As the nervous system develops the spinal cord arranges into segments from which emerge paired dorsal and ventral roots. The ventral roots contain two types of motor neurons. The first is a somatic efferent neuron. These cells are located in the anterior horn of the gray matter, and traverse the ventral root to reach the spinal nerve. From there the fibers pass into either the dorsal or ventral rami to innervate skeletal muscle. The second type of motor fiber is the visceral efferent neuron. The cells bodies of these neurons are located in the intermediolateral portion of the gray matter and the fibers that exit the spinal cord are called preganglionic fibers. These neurons exit the spinal cord from the ventral root and the spinal nerve. From there they travel through a communicating ramus to the sympathetic chain. The preganglionic neurons either synapse in the sympathetic chain ganglia or else in other autonomic ganglia located in the abdomen and pelvis. From there the postganglionic fibers go on to innervate visceral structures. These visceral structures include smooth muscle, cardiac muscle and glands.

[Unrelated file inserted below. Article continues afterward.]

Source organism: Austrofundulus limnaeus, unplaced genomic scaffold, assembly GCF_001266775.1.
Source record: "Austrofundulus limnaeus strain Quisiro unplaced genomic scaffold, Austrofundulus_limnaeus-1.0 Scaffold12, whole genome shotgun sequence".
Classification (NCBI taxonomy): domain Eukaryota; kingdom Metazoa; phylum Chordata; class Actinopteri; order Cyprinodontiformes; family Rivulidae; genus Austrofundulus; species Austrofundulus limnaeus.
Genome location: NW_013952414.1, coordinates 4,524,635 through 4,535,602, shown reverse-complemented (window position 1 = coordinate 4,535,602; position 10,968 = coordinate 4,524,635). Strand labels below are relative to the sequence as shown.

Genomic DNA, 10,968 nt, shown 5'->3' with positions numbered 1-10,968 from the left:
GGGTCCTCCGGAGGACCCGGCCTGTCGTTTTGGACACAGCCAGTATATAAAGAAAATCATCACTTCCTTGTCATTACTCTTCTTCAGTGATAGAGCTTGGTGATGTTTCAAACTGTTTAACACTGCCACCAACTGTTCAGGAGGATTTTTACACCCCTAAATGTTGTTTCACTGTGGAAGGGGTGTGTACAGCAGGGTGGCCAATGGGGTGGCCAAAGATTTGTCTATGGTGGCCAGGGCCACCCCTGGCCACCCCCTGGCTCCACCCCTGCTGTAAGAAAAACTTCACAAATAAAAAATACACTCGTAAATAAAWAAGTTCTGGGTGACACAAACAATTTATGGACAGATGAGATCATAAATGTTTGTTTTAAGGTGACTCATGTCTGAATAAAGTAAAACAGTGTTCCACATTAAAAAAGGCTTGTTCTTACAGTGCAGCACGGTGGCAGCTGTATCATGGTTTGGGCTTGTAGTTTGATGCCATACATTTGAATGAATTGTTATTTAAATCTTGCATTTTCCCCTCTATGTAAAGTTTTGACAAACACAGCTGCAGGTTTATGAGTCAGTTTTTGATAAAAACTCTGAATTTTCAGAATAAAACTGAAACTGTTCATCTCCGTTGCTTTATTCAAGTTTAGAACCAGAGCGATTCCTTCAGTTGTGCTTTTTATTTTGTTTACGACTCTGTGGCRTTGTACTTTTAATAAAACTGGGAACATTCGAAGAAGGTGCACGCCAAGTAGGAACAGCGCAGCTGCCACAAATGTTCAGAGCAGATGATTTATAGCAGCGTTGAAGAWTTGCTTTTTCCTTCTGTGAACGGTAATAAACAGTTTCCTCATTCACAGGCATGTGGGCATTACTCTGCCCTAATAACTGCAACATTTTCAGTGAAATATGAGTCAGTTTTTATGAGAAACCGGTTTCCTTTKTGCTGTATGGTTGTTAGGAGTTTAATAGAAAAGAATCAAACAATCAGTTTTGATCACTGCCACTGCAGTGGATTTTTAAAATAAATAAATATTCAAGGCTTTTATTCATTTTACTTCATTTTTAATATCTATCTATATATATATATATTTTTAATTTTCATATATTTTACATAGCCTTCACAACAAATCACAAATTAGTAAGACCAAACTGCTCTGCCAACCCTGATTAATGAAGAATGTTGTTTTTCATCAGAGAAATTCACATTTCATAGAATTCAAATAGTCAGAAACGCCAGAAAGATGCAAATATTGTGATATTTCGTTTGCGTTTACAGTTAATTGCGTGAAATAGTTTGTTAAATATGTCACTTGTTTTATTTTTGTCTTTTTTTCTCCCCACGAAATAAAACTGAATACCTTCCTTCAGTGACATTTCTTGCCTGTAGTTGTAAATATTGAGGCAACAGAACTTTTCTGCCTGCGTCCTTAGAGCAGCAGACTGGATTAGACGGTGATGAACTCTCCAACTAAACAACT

Dorsal roots also contain two types of neurons and these are both sensory neurons. The cell bodies of these neurons are located in the dorsal root ganglia. Some of these fibers arise from viscera and these are called visceral afferent neurons. A second group arise from somatic structures and these include skeletal muscles, skin and tendons. These are called somatic afferent neurons. The central process from these neurons enter the spinal cord via dorsal roots. These fibers synapse in the sensory portion of the gray matter that was derived from the alar plate.